Thursday, December 29, 2005

Displacer Beast, Blink Dog, Beholder...

Had a email from Branko Ruzic, which read:

Dear Ken*,

Just one question: What is a broken comedy? BBC in their submission guidelines say:

Sitcom, broken comedy, sketch shows, family entertainment.

While I'm familiar with other terms (who's not familiar with sitcoms) I've got no idea what brken comedy is

I'm ashamed to say that I too, have no real idea what 'broken comedy' is. I've heard the phrase, alongside stuff like 'visual grammar', and the trick is to nod politely, whilst internally reciting the names of Dungeons and Dragons monsters, and eventually the nasty people will go away.

I suspect though, that it's a description of a slightly stylized type of television comedy, where everything's slightly broken up, by editing, or visual effects, or using that weird acting technique where you stutter a lot, and have long awkward pauses while Social Embarrassment Accrues.

Chris Morris's Blue Jam is supposed to be 'broken comedy' I think, although I doubt he ever referred to it as that himself, and I never saw it, so I don't know. That BBC thing 'Man Stroke Woman' looks like the sort of thing where someone read about 'broken comedy' and said 'hey kids! Let's do it like that! Right here in the barn!', which is why although I like the perfomances, and some of the writing, I would have liked it more if they were just allowed to go for the funny. Like the pool-playing droopy girlfriend, which was very good.

Basically, 'broken comedy' feels like some term someone came up with for a Sunday Supplement, sandwiched between a Nigel Slater article on mud ('Mud! I'm crazy for the stuff! Whether reheated from the previous night, or smeared all over a linen gimp mask, there's nothing nothing so gloopy, or, well, muddy as mud!') and some overpaid hackette whinging about her au paire, and now people think it's some big new thing. But then people are wankers.

Hope that helps.




NOTE: If anyone actually knows what it means (google and wikipedia unusually unhelpful), do please comment below.



*That was my favourite bit, obviously.
 

19 comments:

patroclus said...

Anything to avoid doing some actual real work:

Channel 4 (in answer to the rather blunt question: "What do you want?") defines "broken comedy" as "sketch shows, animation and performer-led vehicles." But then, I have no idea what a performer-led vehicle is. I'm kind of imagining a circus strongman pulling a kind of glorified milk float with a couple of lions in it. Close?

james henry said...

From now on, that's what it means to me. Lion-based comedy will be all the rage in 2006. You heard it here first...

patroclus said...

I'm intrigued about Dispacer Beast. Is it so named because it paces up and down in Dis, the Underworld? Or is it a typo?

james henry said...

The displacer beast, as any fule kno, is a magical creature that resembles a puma with two powerful black tentacles growing from its shoulders. Their main advantage in combat is their magical power of displacement, which allows them to appear to be some 3 feet from their actual location. Anyone attacking a displacer beast does so at -2 on his attack roll.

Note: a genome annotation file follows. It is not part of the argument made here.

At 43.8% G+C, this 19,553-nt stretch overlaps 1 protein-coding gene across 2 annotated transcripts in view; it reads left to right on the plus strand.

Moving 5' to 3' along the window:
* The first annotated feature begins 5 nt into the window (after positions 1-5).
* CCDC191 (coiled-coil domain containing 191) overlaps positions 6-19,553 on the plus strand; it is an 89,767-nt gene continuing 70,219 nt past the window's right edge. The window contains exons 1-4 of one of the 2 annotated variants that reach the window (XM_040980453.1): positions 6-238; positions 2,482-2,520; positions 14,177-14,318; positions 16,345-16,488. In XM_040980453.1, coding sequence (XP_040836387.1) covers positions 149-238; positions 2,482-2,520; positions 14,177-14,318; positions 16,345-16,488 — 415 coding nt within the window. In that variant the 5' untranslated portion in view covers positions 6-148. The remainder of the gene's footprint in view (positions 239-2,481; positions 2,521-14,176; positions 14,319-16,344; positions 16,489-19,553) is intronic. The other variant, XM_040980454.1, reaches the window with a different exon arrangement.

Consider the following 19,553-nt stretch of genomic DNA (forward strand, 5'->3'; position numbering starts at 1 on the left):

The practical disadvantages of which are detailed here. Although it won't make much sense if you haven't read the rest of the comic. And even then, that won't make much sense if you don't know D&D. Me and the other three guys reckon this to be the best webcomic ever though.

james henry said...

And yes, I did miss the 'l'. It was a typo. Ahem.

patroclus said...

*Patroclus slowly becomes dimly aware of a strange other world whose existence she had not even suspected*

Err, so, um, what do the tentacles do?

patroclus said...

No, forget that, I know all about the tentacles now. Clicking on links helps.

Norbert Trouser-Quandary said...

Ah. So 'broken comedy' really means stuff that seemed like a good idea in the production meeting, but then actually turned out to be something everybody blames everyone else for.

james henry said...

With lions.

woot said...

And tentacles.

suzanne said...

awww.
happy new year, ken!

Canbush said...

Problem comes when the comedy's not broken but they still try to fix it

Piers said...

It means sketch comedy.

No, I don't know why they don't call it sketch comedy.

Piers

smoo2 said...

How's Barbie, Ken? Well, I hope. Going on her first diet of the New Year, no doubt, after gorging herself on Christmas food.


vmguva: A combination of interesting ingredients mixed into a New Year cocktail...and much regretted the next day.

Pashmina said...

Oh it's all your "broken comedy" these days but it'll be something else next week. "Funny comedy", hopefully.

Speaking of which, when are those Green Wing re-runs happening anyway? (rhetorical question only, unless you've started moonlighting in the C4 schedulers' office)

james henry said...

I reckon they'll have to start at beginning of Feb at the latest, if they're to end with the release of the DVD in April.

I'm all for 'funny comedy'. It could be the next big thing. BBC types are already wandering around pronouncing the death of LB-style grotesquerie as if they were wise soothsayers, rather than say, the same people who tried to take LB and similar down to the lowest common denominator and got caught out.

patroclus said...

I hope they're simultaneously predicting the glorious birth of lion-based comedy.

james henry said...

Yes, we need to spread the word on this one. Maybe flash up giant pictures of lions on BBC TV centre, that kind of thing...

Steve Dix said...

Coming up next on BBC 3.75 :

"Aslan : The Student Years" - The whacky escapades of a lion attempting to come to terms with his god-like powers whilst attending a magical university.

Whilst over on BBC 2.1414 :
"The Adventures of Parsley".